Charleston church shooter’s attorneys say racist delusion showed incapacity
RICHMOND, Va. (WCSC/WWBT/AP) - Attorneys for the man on federal death row for fatally shooting nine Black parishioners of a downtown Charleston church argue his “delusional belief” should have prevented him from representing himself at trial.
Attorneys for Dylann Roof are fighting to overturn the his conviction and death sentence in the 2015 massacre at Mother Emanuel AME Church.
No one was physically present inside the 4th U.S. Circuit Court of Appeals for Tuesday’s hearing. The arguments took place remotely over three hours.
Roof’s attorneys argued over a range of topics including his competency. Roof underwent two competency hearings. The first took place in 2016 before his trial began. The second took place to determine whether he could represent himself during sentencing after he moved to fire his attorney before the penalty phase.
His attorneys argued Tuesday the lower court should never have allowed Roof to represent himself citing his mental illness.
“[He] didn’t want to represent himself at his capital trial, and never should have been forced to,” appellate attorney Alexandra Yates said. “He waived counsel for one reason and one reason alone and that was to prevent his attorneys from presenting mental health evidence that he thought would ruin his reputation and undermine the reasons for committing his crime.”
Court documents state Roof stood trial while mentally ill under the “delusion he would be rescued from prison by white-nationalists.” But his attorneys said he believed that rescue would only happen if he kept quiet about his mental state. They argued while there were witnesses ready to testify to Roof’s mental state, Roof never called on them.
Such testimony, they say, could have stopped a federal jury from sentencing him to death.
The prosecution, meanwhile, argued Roof had the opportunity to present the evidence but did not do so.
“This is a problem that certainly could have been solved at the time with appropriate attention from Roof or from his standby counsel,” Department of Justice attorney Ann O’Connell Adams said. “I don’t think there’s any chance the jury would have returned a different verdict if they found the government could deal with Roof as he continued to misbehave in prison.”
Oral arguments began Tuesday at 10 a.m. and the court adjourned at 1:09 p.m.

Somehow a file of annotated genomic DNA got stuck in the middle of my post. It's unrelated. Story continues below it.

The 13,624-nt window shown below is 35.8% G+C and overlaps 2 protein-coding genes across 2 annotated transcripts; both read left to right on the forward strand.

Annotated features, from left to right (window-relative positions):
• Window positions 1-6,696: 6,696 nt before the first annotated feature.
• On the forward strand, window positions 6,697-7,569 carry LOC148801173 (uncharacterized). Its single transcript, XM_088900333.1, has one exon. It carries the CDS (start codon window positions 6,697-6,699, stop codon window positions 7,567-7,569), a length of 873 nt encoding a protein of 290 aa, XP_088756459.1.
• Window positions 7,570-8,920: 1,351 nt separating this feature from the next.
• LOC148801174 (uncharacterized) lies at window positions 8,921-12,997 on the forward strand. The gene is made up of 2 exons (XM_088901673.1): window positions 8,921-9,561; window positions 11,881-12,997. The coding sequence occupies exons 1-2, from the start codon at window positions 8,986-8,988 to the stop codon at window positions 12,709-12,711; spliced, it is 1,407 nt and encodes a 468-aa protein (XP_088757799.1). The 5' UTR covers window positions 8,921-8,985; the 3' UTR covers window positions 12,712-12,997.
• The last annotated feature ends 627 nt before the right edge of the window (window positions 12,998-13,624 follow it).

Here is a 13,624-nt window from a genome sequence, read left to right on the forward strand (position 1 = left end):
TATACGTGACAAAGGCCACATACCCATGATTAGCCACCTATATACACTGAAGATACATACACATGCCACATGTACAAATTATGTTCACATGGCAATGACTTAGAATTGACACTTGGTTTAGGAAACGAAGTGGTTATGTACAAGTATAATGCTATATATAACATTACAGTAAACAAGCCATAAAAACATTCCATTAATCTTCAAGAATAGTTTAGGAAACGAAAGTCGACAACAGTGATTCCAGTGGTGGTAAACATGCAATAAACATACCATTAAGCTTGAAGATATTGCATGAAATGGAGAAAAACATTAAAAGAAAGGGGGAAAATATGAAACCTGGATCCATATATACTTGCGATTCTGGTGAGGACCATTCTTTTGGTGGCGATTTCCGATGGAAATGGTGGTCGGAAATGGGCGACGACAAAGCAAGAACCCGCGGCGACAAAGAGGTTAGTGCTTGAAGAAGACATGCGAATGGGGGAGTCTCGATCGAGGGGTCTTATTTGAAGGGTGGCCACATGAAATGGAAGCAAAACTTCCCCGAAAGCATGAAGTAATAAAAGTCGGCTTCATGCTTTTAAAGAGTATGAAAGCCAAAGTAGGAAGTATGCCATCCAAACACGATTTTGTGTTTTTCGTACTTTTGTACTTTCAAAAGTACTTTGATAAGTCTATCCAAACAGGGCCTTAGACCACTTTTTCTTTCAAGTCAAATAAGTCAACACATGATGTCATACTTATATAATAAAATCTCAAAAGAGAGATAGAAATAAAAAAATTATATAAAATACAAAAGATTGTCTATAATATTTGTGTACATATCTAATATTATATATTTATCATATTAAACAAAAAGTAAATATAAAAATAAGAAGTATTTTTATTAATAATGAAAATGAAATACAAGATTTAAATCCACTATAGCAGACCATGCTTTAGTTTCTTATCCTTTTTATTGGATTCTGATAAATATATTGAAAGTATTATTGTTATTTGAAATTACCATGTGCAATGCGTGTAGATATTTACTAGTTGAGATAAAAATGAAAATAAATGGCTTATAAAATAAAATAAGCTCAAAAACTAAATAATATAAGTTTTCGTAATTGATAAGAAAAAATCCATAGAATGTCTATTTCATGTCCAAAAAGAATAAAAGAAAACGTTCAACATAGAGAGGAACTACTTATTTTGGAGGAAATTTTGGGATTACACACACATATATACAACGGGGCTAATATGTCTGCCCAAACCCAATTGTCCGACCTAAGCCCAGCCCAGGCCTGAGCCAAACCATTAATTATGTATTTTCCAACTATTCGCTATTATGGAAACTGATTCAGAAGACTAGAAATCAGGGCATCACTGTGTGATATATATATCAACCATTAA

Authorities said Roof opened fire during the closing prayer of a Bible study at the church on the night of June 17, 2015.
Roof was convicted in the 2015 massacre at Mother Emanuel AME Church.
In 2017, Roof became the first person in the United States to be sentenced to death for a federal hate crime.
How many appeals are ahead?
While this may be the first of Roof’s appeals, Robert Dunham, the executive director of the Death Penalty Information Center, says it is unlikely to be his last.
“Virtually all federal death penalty cases go through all of the normal course of appeals,” Dunham said. “The normal federal death penalty case with the appeals process is going to take upwards of 15 years.”
It could last much longer.
Meredith McPhail is a criminal defense lawyer at the Law Offices of Adams & Bischoff in Charleston. She says most death row inmates will continue to make appeals until the sentence is carried out.
“What is happening now is that he is having his appellate arguments. If he loses at this this level he can ask for a rehearing. If he loses then, he can ask the Supreme Court to hear the case. If he loses again he can go back to the trial court and then the appeals court and then petition again for the Supreme Court to hear it,” McPhail said. “He is kind of at step number two of what can be six and even after that he can ask for clemency.”
However, the appeals process is not a one and done.
McPhail says there could be even more attempts to throw out the death penalty sentence and that’s because the death penalty is treated different than other punishments.
“Typically you only get one shot to raise an issue, but even after all of those steps, if there is a new change in the law or new evidence of misconduct by the prosecutor or an issue with a juror then you can raise it again with the Supreme Court,” McPhail said. “There is Supreme Court case law that says death is different.”
Even if Roof loses this appeal, Dunham says statistics are on his side.
“It is more likely than not, statistically, that the appeals process will result in a new trial or a new sentencing hearing,” Dunham said.
On top of an extensive appeal process, the cost of housing death row inmates and providing legal counsel can add up.
“The federal death penalty system costs millions of dollars more than a case where the death penalty is not sought,” Dunham said. “The main driver of the cost is the cost of defense council. The federal system requires that at least two lawyers be appointed to represent a capitally charged prisoner. One of those lawyers has to be what’s known as expert council – someone who has expertise in death penalty law.”
Roof is appealing his federal death penalty sentence. However, even if that were successfully appealed, he still faces nine consecutive sentences of life without parole for pleading guilty to murder charges in the State of South Carolina.
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